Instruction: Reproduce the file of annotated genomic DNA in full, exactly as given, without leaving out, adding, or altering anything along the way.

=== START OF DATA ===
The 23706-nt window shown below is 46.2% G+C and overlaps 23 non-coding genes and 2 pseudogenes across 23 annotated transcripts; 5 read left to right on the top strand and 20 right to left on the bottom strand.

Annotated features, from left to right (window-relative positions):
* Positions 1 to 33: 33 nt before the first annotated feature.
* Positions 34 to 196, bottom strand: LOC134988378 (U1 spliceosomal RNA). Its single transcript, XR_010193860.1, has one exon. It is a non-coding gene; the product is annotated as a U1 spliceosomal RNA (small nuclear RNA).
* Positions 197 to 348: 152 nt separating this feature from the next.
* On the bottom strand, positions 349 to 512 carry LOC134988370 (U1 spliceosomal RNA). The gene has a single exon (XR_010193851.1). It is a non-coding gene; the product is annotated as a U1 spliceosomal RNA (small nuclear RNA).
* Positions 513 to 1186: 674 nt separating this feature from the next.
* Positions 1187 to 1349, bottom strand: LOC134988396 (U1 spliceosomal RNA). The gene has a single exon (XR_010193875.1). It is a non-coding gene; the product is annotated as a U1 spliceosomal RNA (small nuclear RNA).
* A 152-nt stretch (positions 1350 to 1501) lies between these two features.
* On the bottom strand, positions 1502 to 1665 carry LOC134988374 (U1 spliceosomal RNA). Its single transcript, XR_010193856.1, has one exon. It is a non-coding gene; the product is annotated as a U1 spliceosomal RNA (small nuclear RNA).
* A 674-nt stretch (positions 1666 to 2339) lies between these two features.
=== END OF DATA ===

The 23706-nt window shown below is 46.2% G+C and overlaps 23 non-coding genes and 2 pseudogenes across 23 annotated transcripts; 5 read left to right on the top strand and 20 right to left on the bottom strand.

Annotated features, from left to right (window-relative positions):
* Positions 1 to 33: 33 nt before the first annotated feature.
* Positions 34 to 196, bottom strand: LOC134988378 (U1 spliceosomal RNA). Its single transcript, XR_010193860.1, has one exon. It is a non-coding gene; the product is annotated as a U1 spliceosomal RNA (small nuclear RNA).
* Positions 197 to 348: 152 nt separating this feature from the next.
* On the bottom strand, positions 349 to 512 carry LOC134988370 (U1 spliceosomal RNA). The gene has a single exon (XR_010193851.1). It is a non-coding gene; the product is annotated as a U1 spliceosomal RNA (small nuclear RNA).
* Positions 513 to 1186: 674 nt separating this feature from the next.
* Positions 1187 to 1349, bottom strand: LOC134988396 (U1 spliceosomal RNA). The gene has a single exon (XR_010193875.1). It is a non-coding gene; the product is annotated as a U1 spliceosomal RNA (small nuclear RNA).
* A 152-nt stretch (positions 1350 to 1501) lies between these two features.
* On the bottom strand, positions 1502 to 1665 carry LOC134988374 (U1 spliceosomal RNA). Its single transcript, XR_010193856.1, has one exon. It is a non-coding gene; the product is annotated as a U1 spliceosomal RNA (small nuclear RNA).
* A 674-nt stretch (positions 1666 to 2339) lies between these two features.